Erik Nordstrom

We've been looking at that business model for the last couple of years in particular. And it's just smack dab in the middle of what we do. It's about fashion, the guy who wants to look good and who appreciates high level of service. What's complementary to what we do, because those are two things that are foundation, is the guy who doesn't want to go to the store. Either he doesn't have time to go to a store or simply doesn't like going to stores. And they use a multichannel offer to do that. That is in so many ways close to what we do. Yet, it's complementary. I think we purchased HauteLook that while we're in the off-price business, we concluded that this flash sale model was of significant scale and that certain customers certainly liked it. And it wasn't why it's for us to try to force them into the one off-price model. If we had it, why it's for us to offer the customer the choice that they want. That's very similar here. It's another way of serving customers that's about fashion, it's about great service. Yet it is different from what we do.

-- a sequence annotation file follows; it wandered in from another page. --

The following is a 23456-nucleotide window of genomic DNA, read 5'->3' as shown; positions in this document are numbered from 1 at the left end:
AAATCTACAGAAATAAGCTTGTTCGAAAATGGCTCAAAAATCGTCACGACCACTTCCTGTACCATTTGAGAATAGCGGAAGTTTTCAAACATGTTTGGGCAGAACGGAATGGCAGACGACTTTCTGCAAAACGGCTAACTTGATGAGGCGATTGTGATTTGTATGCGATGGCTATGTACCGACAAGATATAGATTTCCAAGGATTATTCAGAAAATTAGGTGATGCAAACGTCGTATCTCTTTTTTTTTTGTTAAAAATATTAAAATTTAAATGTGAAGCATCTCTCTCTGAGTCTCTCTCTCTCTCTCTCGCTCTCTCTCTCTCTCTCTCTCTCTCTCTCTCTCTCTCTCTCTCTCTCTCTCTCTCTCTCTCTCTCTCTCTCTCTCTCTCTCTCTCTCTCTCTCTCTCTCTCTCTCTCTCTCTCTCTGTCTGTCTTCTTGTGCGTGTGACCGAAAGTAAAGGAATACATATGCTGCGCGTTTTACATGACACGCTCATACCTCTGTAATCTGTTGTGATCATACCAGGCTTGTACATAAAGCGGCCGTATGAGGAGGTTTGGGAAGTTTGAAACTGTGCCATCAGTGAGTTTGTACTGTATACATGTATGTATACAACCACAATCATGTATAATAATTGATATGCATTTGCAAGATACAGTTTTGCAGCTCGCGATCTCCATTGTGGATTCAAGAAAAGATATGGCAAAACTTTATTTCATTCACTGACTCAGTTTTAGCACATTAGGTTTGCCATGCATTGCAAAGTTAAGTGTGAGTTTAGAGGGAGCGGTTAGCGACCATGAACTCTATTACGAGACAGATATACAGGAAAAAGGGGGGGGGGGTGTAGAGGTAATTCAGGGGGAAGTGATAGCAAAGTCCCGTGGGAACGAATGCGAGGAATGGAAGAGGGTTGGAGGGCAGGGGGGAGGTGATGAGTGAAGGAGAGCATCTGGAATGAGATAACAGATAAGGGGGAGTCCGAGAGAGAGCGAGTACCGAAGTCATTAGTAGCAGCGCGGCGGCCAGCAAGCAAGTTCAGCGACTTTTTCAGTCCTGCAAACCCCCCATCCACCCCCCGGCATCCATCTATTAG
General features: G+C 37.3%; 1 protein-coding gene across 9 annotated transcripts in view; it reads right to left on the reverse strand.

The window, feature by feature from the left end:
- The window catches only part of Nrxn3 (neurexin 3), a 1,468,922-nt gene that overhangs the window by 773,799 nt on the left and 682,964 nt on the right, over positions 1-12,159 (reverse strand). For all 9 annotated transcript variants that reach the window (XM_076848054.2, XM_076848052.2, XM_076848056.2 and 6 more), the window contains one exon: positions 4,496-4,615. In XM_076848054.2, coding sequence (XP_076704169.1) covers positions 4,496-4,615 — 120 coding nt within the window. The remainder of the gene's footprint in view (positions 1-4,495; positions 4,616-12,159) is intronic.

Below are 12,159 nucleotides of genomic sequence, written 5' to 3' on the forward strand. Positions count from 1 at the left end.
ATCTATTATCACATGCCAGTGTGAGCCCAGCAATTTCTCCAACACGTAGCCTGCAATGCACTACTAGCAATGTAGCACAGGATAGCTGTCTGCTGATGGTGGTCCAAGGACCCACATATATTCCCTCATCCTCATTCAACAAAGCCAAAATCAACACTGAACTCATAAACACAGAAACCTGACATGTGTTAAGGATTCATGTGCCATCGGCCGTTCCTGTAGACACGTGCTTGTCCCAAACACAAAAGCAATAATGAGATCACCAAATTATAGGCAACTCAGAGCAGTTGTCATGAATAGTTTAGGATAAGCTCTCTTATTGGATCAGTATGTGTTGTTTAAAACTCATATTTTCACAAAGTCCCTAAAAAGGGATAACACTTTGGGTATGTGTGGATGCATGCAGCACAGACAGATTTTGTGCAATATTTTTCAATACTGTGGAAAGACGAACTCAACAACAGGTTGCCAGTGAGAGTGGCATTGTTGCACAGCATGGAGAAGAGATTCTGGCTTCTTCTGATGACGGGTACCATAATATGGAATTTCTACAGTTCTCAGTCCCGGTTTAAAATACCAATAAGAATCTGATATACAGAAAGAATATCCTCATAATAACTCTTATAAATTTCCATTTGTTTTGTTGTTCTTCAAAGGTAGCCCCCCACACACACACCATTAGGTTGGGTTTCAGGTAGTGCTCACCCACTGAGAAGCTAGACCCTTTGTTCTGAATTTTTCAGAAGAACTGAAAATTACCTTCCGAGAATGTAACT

So the model got us more excited. We looked at it. And it's something that we feel that category is going to grow, that we're uniquely positioned to be a leader in it. But if we didn't do it, someone else would and would take a bigger chunk. It's pretty clear where we can help them through things inventory, supply chain, intraoperations, things like that right off the bat that we can add appeal to their growth.